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Yep, in addition to being satisfying, exhilirating, and liberating, capoeira can also be frustrating at times. These are a few of the things I've struggled with, and how I deal with them:
 - lack of back flexibility! Aaaargh, I thought one of the benefits of being a female in capoeira was that you're more flexible than the guys. And I'm very flexible in my legs, hips, arms, and wrists, but my back just doesn't bend that way. I can do a bridge, but not comfortably. This affects numerous moves such as the escorpiao, anything hollowback, the macaco, and the caracol. I should just stretch my back more, and work on bridges.
 - lack of grace. I feel like I'm spastic, sloppy, and off-balance most of the time; I don't have this natural grace and smoothness. The most helpful thing here is practicing in front of a mirror, because I can see what I'm doing that makes me look so awkward, and correct it. That, and focusing on controlling my movements.
 - sidedness. Everyone has some degree of sidedness in capoeira, but mine seems especially annoying. It's very frustrating having a killer armada to one side and the other side is all rocky and weak and off-balance. The only way to fix this is to practice more to my "bad" side... and that really does work. My aus have pretty much evened out, but I still feel a strong preference in other moves.
 - you know those times in your training when you really don't feel like you're making any progress whatsoever? The new moves you're working on aren't working, you don't feel like your game is developing, and you're kind of in a rut? Yeah, it can be discouraging. However, every time I hit one of these phases, I just keep training... and just when I'm really frustrated, I'll get a breakthrough move or insight into the game or something that gets me excited about my progress again. The important thing is not to quit.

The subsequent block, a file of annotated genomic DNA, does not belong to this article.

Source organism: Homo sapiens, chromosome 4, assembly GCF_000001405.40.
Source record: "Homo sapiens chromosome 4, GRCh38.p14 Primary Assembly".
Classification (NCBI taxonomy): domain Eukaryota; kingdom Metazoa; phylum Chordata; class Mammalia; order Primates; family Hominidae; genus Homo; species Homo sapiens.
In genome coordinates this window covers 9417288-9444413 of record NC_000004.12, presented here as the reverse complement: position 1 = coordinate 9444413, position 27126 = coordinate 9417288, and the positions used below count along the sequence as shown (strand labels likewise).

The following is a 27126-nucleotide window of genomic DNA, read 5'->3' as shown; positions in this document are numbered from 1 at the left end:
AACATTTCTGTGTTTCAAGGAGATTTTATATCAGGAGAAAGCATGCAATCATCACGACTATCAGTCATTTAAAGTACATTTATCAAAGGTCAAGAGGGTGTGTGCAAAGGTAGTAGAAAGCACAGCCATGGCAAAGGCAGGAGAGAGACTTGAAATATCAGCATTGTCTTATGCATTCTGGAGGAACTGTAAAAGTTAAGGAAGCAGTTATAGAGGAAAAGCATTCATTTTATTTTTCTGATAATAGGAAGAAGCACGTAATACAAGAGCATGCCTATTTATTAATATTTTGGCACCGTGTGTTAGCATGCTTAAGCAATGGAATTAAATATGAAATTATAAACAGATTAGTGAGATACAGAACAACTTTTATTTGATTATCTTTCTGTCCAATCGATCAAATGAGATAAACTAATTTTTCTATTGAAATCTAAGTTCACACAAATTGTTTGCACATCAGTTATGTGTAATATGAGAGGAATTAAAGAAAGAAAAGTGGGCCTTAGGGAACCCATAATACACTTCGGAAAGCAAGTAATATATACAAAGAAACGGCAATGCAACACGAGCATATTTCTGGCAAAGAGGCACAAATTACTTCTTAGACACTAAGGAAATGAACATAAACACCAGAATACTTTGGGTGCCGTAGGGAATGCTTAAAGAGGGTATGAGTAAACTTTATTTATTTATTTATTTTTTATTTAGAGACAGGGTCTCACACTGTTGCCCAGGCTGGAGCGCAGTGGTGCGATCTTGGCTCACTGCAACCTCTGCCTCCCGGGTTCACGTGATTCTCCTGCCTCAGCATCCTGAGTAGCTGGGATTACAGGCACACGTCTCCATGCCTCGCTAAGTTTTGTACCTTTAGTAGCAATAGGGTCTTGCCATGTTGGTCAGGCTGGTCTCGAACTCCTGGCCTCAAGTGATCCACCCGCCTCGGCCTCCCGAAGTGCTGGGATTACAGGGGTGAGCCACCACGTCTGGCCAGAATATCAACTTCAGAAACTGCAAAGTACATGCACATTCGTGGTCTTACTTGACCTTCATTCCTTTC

- my darned inability to macaco! What is it with this move that I just can't get??? I mentioned the back flexibility issues... but I don't feel the motion of throwing my hips upward and launching both legs at the same time. BAH. Ah well... at least I have the SHACACO!!! :-p
 - stinky dialogue in the roda. It happens to everyone, those games in which you're just not "clicking" or communicating well. Sometimes the problems can be fixed by a break - volta ao mundo or returning to the foot of the berimbau to restart - but other times you're just off. The strategy I use is to try to simplify my game and really focus on seeing what the other person is doing and reacting accordingly, so that there aren't collisions.
 - arrogant capoeiristas. Those who think that their group is the best, or that their way to train is the only way, or that they themselves are the hottest thing in the roda. Most of the really likeable and respectable mestres and capoeiristas I've met are also the most humble and open-minded.
 - capoeira politics: mestres who won't train you if you've trained with other mestres, group rivalries, ugly incidents in rodas that don't get resolved amicably, students of one group beating up on students of another group. Capoeira politics haven't affected me personally all that much, but it's annoying to see... however, it's a part of the art. I try to get along with everyone and so far I've been pretty successful...